2. Using the phrase “quenched my thirst for…”
3. Any metaphors using fire, such as “sparked my interest” or “burning desire”
4. Starting the statement with “ever since I was a child” or “from a young age”
5. Using any of the following words:

  • passion/passionate
  • fascinated
  • always
  • ignited
  • fuelled
  • enthralled
  • aspiration
  • intrigue
  • furthermore
  • ground-breaking
  • thought-provoking
  • inspiring
  • revel

Ask for feedback

Don’t be shy about asking people to proofread for you. When you have been working on something for a while it can be hard to spot any mistakes or tweaks you should make. Ask friends, family or a teacher to proofread it and give their honest opinion.

They should feed back on whether your personal statement is well structured, do a spell check for any spelling or grammar mistakes and check whether it portrays your academic achievements and academic interests.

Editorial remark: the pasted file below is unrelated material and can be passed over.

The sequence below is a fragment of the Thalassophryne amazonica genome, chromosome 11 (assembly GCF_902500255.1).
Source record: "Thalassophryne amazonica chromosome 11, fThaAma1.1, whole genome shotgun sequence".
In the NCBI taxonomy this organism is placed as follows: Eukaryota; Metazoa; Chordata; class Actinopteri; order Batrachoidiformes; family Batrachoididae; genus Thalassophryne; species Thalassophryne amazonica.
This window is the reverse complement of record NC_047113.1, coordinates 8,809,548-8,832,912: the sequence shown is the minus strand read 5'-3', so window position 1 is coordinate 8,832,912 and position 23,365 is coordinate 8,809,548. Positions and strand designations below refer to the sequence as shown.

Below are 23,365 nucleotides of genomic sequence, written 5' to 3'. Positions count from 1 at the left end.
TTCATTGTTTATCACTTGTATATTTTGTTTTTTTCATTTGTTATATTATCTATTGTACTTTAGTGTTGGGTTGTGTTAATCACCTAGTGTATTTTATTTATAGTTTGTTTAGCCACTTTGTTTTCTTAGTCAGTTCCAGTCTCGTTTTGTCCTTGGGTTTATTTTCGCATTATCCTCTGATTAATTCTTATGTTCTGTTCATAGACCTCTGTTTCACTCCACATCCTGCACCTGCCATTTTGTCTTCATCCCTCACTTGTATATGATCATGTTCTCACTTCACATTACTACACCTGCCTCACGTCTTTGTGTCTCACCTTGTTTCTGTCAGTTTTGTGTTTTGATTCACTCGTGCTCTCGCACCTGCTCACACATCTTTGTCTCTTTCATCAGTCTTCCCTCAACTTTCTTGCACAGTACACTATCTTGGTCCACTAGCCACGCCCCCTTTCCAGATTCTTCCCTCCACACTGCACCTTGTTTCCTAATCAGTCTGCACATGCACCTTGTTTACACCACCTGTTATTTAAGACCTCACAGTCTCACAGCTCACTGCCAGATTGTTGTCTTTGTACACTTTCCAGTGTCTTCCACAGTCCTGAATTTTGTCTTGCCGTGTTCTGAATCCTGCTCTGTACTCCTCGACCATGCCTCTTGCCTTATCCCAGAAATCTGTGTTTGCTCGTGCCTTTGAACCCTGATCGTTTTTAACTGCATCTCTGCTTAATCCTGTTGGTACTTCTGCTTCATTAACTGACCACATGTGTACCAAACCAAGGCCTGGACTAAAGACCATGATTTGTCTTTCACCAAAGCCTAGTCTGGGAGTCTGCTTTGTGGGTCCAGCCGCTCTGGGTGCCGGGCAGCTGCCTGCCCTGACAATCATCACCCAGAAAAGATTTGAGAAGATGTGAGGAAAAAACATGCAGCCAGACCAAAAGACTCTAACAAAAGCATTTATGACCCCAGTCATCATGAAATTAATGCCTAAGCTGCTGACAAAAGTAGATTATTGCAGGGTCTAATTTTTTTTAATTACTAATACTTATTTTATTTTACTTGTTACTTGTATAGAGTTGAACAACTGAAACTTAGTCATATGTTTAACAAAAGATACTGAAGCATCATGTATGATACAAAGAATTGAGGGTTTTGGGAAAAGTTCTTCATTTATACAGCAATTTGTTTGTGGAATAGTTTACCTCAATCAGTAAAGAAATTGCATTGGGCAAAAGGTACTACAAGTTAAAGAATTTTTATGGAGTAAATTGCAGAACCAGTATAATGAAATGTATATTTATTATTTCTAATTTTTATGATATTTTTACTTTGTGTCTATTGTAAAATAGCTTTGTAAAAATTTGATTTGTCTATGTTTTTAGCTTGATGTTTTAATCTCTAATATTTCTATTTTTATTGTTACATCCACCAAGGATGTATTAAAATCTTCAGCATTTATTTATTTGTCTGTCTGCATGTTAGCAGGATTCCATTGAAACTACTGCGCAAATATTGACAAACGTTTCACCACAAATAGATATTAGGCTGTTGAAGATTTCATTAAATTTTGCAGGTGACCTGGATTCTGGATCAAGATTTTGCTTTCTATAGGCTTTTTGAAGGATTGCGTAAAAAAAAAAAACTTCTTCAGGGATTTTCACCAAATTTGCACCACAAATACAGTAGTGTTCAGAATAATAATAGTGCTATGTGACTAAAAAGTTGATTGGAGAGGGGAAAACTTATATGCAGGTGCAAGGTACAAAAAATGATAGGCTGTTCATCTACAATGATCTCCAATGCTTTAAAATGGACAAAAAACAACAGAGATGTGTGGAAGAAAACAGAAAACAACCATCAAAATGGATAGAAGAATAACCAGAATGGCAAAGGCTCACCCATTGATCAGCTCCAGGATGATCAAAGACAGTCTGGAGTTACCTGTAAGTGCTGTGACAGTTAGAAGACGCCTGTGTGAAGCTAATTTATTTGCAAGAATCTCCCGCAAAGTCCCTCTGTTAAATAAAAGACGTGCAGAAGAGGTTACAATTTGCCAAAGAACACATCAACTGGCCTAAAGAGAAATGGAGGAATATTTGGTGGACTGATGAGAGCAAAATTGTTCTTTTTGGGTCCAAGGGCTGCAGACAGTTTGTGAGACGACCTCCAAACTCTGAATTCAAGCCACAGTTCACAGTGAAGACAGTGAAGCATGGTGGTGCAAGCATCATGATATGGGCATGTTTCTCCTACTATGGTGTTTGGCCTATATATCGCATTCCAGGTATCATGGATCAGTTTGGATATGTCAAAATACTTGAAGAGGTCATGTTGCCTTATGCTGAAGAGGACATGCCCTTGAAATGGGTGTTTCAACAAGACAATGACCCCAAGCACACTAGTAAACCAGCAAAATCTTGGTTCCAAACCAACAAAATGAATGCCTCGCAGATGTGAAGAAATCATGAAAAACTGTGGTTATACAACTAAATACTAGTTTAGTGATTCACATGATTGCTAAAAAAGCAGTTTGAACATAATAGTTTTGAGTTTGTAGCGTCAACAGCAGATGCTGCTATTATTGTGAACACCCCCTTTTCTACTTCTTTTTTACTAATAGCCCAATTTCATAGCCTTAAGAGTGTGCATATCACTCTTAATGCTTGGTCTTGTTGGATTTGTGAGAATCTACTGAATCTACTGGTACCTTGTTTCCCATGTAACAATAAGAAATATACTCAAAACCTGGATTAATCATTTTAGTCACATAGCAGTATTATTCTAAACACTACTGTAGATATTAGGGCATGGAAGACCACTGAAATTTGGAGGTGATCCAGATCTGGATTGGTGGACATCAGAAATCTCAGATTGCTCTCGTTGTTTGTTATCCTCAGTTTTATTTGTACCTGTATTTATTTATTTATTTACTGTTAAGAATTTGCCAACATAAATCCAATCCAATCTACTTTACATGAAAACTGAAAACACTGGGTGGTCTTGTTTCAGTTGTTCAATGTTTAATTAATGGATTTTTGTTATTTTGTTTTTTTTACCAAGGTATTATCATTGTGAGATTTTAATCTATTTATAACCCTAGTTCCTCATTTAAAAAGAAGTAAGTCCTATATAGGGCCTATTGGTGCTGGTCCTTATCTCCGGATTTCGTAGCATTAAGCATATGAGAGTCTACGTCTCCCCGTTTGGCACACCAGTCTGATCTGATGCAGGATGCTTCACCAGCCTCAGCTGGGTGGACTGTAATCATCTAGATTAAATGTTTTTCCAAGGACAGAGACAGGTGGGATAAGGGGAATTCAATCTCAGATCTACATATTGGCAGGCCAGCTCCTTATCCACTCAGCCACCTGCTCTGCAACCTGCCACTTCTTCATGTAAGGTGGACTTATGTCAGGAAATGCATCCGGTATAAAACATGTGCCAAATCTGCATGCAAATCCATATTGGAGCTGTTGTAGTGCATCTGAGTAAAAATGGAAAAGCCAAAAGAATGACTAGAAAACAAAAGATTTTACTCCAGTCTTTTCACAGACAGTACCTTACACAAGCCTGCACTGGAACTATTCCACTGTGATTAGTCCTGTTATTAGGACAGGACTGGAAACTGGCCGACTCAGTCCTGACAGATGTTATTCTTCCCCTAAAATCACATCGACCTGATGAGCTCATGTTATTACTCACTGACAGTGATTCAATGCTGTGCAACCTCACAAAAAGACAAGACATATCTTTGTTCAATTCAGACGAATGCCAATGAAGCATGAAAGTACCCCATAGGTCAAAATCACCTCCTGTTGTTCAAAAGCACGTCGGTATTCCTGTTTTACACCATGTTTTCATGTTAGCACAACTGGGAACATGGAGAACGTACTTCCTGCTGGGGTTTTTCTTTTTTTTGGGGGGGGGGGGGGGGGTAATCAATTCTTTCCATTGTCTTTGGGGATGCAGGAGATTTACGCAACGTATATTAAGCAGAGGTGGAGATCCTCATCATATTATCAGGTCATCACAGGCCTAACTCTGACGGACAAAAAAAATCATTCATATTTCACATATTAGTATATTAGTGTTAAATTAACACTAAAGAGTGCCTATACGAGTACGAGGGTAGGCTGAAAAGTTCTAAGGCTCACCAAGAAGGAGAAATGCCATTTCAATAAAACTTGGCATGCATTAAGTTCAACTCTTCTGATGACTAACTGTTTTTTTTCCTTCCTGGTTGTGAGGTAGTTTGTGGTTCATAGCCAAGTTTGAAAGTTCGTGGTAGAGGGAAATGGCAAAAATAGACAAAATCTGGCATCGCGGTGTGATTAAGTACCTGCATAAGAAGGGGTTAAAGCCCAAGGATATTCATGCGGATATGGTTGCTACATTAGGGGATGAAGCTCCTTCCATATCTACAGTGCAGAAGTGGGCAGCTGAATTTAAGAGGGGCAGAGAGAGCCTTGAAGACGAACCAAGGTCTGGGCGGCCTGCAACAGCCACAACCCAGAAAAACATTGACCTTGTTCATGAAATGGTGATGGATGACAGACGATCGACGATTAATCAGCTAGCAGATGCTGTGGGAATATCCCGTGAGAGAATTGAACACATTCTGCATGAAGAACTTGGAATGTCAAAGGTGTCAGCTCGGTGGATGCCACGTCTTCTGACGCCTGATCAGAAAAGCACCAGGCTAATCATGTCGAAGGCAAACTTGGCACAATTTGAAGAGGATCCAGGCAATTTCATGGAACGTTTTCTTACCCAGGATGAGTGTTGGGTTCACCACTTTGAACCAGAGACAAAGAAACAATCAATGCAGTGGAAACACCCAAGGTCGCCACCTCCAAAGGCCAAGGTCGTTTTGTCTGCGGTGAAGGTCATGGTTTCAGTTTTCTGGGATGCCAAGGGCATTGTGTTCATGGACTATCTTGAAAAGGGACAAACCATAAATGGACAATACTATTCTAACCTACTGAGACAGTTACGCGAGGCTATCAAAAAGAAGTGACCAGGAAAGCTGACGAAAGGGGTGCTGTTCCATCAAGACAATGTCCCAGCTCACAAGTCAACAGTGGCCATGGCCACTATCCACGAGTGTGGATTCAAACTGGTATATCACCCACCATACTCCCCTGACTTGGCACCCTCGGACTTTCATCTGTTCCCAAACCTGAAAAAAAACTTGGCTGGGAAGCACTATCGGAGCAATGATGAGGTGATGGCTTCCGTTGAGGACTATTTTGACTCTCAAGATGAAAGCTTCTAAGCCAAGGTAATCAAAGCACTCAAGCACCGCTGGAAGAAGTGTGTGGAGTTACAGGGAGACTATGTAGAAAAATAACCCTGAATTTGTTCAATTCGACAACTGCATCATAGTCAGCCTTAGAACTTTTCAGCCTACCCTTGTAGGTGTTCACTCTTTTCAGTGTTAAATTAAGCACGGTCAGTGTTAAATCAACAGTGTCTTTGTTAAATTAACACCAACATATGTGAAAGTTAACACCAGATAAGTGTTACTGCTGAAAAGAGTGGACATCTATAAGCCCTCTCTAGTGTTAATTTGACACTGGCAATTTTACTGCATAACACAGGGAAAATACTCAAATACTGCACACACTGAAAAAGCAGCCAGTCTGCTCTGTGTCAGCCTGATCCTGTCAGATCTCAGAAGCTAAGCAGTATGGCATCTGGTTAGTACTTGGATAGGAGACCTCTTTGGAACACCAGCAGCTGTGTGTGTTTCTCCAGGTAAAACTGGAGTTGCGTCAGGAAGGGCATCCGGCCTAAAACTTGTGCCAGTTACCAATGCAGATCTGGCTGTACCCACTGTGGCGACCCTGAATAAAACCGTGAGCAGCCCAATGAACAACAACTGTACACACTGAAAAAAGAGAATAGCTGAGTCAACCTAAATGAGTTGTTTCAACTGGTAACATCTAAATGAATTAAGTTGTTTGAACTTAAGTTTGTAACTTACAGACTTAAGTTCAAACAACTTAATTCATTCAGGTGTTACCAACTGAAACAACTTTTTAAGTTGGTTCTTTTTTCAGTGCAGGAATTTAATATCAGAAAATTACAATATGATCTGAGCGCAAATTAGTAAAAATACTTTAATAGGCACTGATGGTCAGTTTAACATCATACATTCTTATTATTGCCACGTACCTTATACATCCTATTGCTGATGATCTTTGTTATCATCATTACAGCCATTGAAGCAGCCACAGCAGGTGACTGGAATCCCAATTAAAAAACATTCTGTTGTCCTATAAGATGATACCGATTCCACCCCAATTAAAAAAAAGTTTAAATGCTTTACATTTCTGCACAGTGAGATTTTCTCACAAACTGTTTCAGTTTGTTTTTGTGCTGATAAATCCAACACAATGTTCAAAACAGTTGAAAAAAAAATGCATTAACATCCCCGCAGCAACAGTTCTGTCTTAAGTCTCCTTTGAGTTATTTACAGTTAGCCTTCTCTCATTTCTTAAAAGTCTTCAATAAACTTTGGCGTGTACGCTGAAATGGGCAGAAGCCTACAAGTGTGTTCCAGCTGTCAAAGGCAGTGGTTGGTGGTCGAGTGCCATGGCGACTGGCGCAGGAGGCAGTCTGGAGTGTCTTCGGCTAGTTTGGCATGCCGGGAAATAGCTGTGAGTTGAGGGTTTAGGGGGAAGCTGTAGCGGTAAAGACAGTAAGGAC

How long should a personal statement be?

Your personal statement can be up to 4,000 characters long, which is around two sides of A4 paper. 

How to start a personal statement

The introduction of the personal statement is the most important part as this is what will draw the attention of the admission tutor reading it. 

Consider your main reasons for choosing your course and lead with that. There are some more tips below on how to structure your personal statement. 

And if possible try to avoid these common opening lines for your Ucas personal statement. 

How to structure a personal statement